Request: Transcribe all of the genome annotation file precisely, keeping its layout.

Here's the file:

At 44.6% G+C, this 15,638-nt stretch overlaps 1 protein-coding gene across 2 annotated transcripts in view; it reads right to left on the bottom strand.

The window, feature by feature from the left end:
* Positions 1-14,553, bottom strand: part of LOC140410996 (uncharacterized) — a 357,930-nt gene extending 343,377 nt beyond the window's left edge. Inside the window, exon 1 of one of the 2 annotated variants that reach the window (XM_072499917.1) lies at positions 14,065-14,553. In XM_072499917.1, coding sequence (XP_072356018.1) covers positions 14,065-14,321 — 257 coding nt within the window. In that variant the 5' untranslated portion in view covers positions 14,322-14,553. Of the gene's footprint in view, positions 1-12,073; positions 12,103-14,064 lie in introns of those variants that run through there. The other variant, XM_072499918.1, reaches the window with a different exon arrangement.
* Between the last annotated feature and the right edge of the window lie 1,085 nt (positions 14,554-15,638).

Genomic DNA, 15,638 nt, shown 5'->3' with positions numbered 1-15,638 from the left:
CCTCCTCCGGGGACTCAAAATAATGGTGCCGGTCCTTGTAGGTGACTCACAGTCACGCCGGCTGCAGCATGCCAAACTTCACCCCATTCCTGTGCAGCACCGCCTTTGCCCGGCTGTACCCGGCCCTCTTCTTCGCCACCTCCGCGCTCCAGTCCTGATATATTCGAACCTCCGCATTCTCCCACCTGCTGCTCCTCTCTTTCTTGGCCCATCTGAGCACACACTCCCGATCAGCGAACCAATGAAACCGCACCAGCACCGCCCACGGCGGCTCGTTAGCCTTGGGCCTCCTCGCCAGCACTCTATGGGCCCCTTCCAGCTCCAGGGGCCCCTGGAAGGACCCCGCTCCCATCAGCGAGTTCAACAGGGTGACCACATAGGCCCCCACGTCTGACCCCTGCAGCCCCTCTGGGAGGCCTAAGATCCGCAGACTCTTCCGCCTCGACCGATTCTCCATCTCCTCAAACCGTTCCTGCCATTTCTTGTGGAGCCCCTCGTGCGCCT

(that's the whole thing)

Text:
At 44.6% G+C, this 15,638-nt stretch overlaps 1 protein-coding gene across 2 annotated transcripts in view; it reads right to left on the bottom strand.

The window, feature by feature from the left end:
* Positions 1-14,553, bottom strand: part of LOC140410996 (uncharacterized) — a 357,930-nt gene extending 343,377 nt beyond the window's left edge. Inside the window, exon 1 of one of the 2 annotated variants that reach the window (XM_072499917.1) lies at positions 14,065-14,553. In XM_072499917.1, coding sequence (XP_072356018.1) covers positions 14,065-14,321 — 257 coding nt within the window. In that variant the 5' untranslated portion in view covers positions 14,322-14,553. Of the gene's footprint in view, positions 1-12,073; positions 12,103-14,064 lie in introns of those variants that run through there. The other variant, XM_072499918.1, reaches the window with a different exon arrangement.
* Between the last annotated feature and the right edge of the window lie 1,085 nt (positions 14,554-15,638).

Genomic DNA, 15,638 nt, shown 5'->3' with positions numbered 1-15,638 from the left:
CCTCCTCCGGGGACTCAAAATAATGGTGCCGGTCCTTGTAGGTGACTCACAGTCACGCCGGCTGCAGCATGCCAAACTTCACCCCATTCCTGTGCAGCACCGCCTTTGCCCGGCTGTACCCGGCCCTCTTCTTCGCCACCTCCGCGCTCCAGTCCTGATATATTCGAACCTCCGCATTCTCCCACCTGCTGCTCCTCTCTTTCTTGGCCCATCTGAGCACACACTCCCGATCAGCGAACCAATGAAACCGCACCAGCACCGCCCACGGCGGCTCGTTAGCCTTGGGCCTCCTCGCCAGCACTCTATGGGCCCCTTCCAGCTCCAGGGGCCCCTGGAAGGACCCCGCTCCCATCAGCGAGTTCAACAGGGTGACCACATAGGCCCCCACGTCTGACCCCTGCAGCCCCTCTGGGAGGCCTAAGATCCGCAGACTCTTCCGCCTCGACCGATTCTCCATCTCCTCAAACCGTTCCTGCCATTTCTTGTGGAGCCCCTCGTGCGCCT